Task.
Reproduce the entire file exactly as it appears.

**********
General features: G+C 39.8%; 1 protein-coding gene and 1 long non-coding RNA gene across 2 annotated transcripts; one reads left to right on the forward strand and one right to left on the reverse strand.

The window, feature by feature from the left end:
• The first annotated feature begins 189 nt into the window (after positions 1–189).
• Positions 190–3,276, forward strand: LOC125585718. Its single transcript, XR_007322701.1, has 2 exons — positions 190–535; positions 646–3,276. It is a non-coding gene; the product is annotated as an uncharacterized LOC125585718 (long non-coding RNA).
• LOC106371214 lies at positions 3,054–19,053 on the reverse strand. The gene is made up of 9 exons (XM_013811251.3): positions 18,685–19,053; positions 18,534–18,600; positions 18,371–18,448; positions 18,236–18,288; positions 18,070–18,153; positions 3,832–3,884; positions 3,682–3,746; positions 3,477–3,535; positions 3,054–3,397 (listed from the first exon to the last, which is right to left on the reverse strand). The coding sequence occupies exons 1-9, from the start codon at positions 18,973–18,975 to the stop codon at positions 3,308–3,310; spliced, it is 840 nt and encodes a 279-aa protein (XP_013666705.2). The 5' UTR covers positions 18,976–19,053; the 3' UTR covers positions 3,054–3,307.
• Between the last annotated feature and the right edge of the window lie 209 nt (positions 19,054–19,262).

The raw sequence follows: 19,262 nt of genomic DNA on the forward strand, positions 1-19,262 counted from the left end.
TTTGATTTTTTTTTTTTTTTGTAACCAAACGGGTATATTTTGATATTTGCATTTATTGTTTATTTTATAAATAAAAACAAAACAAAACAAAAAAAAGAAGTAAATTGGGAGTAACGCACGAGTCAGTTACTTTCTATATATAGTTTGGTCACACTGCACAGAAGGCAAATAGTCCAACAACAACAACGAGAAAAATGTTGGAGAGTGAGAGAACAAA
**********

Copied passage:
General features: G+C 39.8%; 1 protein-coding gene and 1 long non-coding RNA gene across 2 annotated transcripts; one reads left to right on the forward strand and one right to left on the reverse strand.

The window, feature by feature from the left end:
• The first annotated feature begins 189 nt into the window (after positions 1–189).
• Positions 190–3,276, forward strand: LOC125585718. Its single transcript, XR_007322701.1, has 2 exons — positions 190–535; positions 646–3,276. It is a non-coding gene; the product is annotated as an uncharacterized LOC125585718 (long non-coding RNA).
• LOC106371214 lies at positions 3,054–19,053 on the reverse strand. The gene is made up of 9 exons (XM_013811251.3): positions 18,685–19,053; positions 18,534–18,600; positions 18,371–18,448; positions 18,236–18,288; positions 18,070–18,153; positions 3,832–3,884; positions 3,682–3,746; positions 3,477–3,535; positions 3,054–3,397 (listed from the first exon to the last, which is right to left on the reverse strand). The coding sequence occupies exons 1-9, from the start codon at positions 18,973–18,975 to the stop codon at positions 3,308–3,310; spliced, it is 840 nt and encodes a 279-aa protein (XP_013666705.2). The 5' UTR covers positions 18,976–19,053; the 3' UTR covers positions 3,054–3,307.
• Between the last annotated feature and the right edge of the window lie 209 nt (positions 19,054–19,262).

The raw sequence follows: 19,262 nt of genomic DNA on the forward strand, positions 1-19,262 counted from the left end.
TTTGATTTTTTTTTTTTTTTGTAACCAAACGGGTATATTTTGATATTTGCATTTATTGTTTATTTTATAAATAAAAACAAAACAAAACAAAAAAAAGAAGTAAATTGGGAGTAACGCACGAGTCAGTTACTTTCTATATATAGTTTGGTCACACTGCACAGAAGGCAAATAGTCCAACAACAACAACGAGAAAAATGTTGGAGAGTGAGAGAACAAA